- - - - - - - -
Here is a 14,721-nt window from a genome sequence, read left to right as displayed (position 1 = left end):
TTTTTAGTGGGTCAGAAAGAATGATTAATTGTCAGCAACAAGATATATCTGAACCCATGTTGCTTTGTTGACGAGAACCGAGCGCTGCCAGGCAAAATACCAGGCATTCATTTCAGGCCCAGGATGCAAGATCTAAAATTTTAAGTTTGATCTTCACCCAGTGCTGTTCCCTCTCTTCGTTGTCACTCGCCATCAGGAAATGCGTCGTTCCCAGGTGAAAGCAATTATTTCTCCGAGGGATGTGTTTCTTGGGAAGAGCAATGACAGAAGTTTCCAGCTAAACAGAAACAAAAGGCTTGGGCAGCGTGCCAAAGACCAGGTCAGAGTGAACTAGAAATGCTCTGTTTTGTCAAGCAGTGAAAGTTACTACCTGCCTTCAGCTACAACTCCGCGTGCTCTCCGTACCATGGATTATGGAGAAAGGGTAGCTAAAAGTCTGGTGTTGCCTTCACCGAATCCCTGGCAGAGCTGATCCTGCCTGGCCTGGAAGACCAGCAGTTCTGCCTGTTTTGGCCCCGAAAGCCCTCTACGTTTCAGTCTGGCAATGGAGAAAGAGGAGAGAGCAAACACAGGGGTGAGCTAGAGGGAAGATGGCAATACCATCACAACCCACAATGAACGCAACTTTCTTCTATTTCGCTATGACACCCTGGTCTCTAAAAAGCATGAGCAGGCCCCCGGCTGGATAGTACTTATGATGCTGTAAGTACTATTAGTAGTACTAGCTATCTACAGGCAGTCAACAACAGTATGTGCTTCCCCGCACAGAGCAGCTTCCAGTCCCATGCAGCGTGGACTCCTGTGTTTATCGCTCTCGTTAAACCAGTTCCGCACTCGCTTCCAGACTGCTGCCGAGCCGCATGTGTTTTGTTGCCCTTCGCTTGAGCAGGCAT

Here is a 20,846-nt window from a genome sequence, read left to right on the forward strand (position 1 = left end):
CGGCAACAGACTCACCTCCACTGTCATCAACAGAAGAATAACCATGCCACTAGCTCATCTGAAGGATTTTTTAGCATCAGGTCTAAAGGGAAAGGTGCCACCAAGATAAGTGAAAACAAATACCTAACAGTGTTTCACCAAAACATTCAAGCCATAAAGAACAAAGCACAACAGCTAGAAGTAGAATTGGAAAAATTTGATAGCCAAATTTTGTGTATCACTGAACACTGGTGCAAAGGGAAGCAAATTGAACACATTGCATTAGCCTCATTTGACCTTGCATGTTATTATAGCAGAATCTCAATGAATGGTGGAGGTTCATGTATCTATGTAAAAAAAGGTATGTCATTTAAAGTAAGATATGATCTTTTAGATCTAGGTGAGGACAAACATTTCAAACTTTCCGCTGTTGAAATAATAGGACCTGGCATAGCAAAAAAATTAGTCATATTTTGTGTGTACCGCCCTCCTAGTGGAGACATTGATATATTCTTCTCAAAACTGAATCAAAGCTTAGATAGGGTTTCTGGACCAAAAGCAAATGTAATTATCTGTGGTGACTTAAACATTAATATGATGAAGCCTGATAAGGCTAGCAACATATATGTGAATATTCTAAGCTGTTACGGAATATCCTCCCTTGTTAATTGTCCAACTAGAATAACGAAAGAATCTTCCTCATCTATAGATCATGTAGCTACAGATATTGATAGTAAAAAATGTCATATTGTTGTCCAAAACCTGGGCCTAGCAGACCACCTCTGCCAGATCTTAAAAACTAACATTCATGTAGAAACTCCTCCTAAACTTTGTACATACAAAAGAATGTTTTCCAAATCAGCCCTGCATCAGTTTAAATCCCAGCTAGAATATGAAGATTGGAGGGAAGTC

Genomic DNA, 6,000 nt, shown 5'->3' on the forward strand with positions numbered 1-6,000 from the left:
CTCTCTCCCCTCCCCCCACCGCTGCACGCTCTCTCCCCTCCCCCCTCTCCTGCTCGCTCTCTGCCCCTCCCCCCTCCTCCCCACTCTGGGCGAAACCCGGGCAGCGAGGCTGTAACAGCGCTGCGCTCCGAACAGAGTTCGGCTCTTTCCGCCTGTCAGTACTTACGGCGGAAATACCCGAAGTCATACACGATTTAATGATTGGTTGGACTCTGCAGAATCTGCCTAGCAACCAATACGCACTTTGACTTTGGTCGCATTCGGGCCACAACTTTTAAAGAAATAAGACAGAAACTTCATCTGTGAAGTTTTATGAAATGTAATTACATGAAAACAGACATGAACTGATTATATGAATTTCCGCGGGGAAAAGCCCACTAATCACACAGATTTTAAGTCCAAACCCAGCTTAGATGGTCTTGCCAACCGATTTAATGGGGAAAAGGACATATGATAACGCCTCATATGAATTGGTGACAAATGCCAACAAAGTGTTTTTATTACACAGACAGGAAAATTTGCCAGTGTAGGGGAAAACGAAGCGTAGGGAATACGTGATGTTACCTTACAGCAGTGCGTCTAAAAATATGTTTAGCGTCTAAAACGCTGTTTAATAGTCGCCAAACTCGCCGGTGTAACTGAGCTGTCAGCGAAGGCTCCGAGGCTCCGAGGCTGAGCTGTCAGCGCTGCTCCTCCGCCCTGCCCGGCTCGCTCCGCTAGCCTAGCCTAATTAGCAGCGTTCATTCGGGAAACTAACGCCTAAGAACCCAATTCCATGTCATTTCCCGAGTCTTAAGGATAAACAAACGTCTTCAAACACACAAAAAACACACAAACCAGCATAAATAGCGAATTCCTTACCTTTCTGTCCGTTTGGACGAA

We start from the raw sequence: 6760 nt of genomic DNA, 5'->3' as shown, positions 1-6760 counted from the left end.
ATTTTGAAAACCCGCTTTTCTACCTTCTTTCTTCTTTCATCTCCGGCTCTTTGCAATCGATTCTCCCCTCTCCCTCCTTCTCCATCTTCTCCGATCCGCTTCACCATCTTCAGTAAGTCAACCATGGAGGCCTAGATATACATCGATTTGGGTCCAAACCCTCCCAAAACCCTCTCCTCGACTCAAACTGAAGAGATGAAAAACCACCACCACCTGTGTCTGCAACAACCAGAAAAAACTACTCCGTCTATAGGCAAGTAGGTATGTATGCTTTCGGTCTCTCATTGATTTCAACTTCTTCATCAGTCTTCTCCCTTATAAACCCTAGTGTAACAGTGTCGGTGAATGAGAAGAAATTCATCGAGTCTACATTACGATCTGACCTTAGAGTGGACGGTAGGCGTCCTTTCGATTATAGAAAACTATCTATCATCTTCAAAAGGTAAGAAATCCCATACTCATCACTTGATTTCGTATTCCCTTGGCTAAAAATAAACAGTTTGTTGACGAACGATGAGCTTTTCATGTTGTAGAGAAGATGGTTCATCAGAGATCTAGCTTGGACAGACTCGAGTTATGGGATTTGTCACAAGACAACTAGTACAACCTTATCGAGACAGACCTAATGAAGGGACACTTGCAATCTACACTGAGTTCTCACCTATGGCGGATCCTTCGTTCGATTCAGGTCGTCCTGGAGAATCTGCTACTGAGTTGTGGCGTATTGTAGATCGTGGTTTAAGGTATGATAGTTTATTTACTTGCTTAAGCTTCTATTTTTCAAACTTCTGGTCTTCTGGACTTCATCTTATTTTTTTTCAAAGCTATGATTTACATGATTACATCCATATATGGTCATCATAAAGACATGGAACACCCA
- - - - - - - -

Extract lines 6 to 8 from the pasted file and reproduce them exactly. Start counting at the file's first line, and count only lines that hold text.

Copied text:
CTCTCTCCCCTCCCCCCACCGCTGCACGCTCTCTCCCCTCCCCCCTCTCCTGCTCGCTCTCTGCCCCTCCCCCCTCCTCCCCACTCTGGGCGAAACCCGGGCAGCGAGGCTGTAACAGCGCTGCGCTCCGAACAGAGTTCGGCTCTTTCCGCCTGTCAGTACTTACGGCGGAAATACCCGAAGTCATACACGATTTAATGATTGGTTGGACTCTGCAGAATCTGCCTAGCAACCAATACGCACTTTGACTTTGGTCGCATTCGGGCCACAACTTTTAAAGAAATAAGACAGAAACTTCATCTGTGAAGTTTTATGAAATGTAATTACATGAAAACAGACATGAACTGATTATATGAATTTCCGCGGGGAAAAGCCCACTAATCACACAGATTTTAAGTCCAAACCCAGCTTAGATGGTCTTGCCAACCGATTTAATGGGGAAAAGGACATATGATAACGCCTCATATGAATTGGTGACAAATGCCAACAAAGTGTTTTTATTACACAGACAGGAAAATTTGCCAGTGTAGGGGAAAACGAAGCGTAGGGAATACGTGATGTTACCTTACAGCAGTGCGTCTAAAAATATGTTTAGCGTCTAAAACGCTGTTTAATAGTCGCCAAACTCGCCGGTGTAACTGAGCTGTCAGCGAAGGCTCCGAGGCTCCGAGGCTGAGCTGTCAGCGCTGCTCCTCCGCCCTGCCCGGCTCGCTCCGCTAGCCTAGCCTAATTAGCAGCGTTCATTCGGGAAACTAACGCCTAAGAACCCAATTCCATGTCATTTCCCGAGTCTTAAGGATAAACAAACGTCTTCAAACACACAAAAAACACACAAACCAGCATAAATAGCGAATTCCTTACCTTTCTGTCCGTTTGGACGAA

We start from the raw sequence: 6760 nt of genomic DNA, 5'->3' as shown, positions 1-6760 counted from the left end.
ATTTTGAAAACCCGCTTTTCTACCTTCTTTCTTCTTTCATCTCCGGCTCTTTGCAATCGATTCTCCCCTCTCCCTCCTTCTCCATCTTCTCCGATCCGCTTCACCATCTTCAGTAAGTCAACCATGGAGGCCTAGATATACATCGATTTGGGTCCAAACCCTCCCAAAACCCTCTCCTCGACTCAAACTGAAGAGATGAAAAACCACCACCACCTGTGTCTGCAACAACCAGAAAAAACTACTCCGTCTATAGGCAAGTAGGTATGTATGCTTTCGGTCTCTCATTGATTTCAACTTCTTCATCAGTCTTCTCCCTTATAAACCCTAGTGTAACAGTGTCGGTGAATGAGAAGAAATTCATCGAGTCTACATTACGATCTGACCTTAGAGTGGACGGTAGGCGTCCTTTCGATTATAGAAAACTATCTATCATCTTCAAAAGGTAAGAAATCCCATACTCATCACTTGATTTCGTATTCCCTTGGCTAAAAATAAACAGTTTGTTGACGAACGATGAGCTTTTCATGTTGTAGAGAAGATGGTTCATCAGAGATCTAGCTTGGACAGACTCGAGTTATGGGATTTGTCACAAGACAACTAGTACAACCTTATCGAGACAGACCTAATGAAGGGACACTTGCAATCTACACTGAGTTCTCACCTATGGCGGATCCTTCGTTCGATTCAGGTCGTCCTGGAGAATCTGCTACTGAGTTGTGGCGTATTGTAGATCGTGGTTTAAGGTATGATAGTTTATTTACTTGCTTAAGCTTCTATTTTTCAAACTTCTGGTCTTCTGGACTTCATCTTATTTTTTTTCAAAGCTATGATTTACATGATTACATCCATATATGGTCATCATAAAGACATGGAACACCCA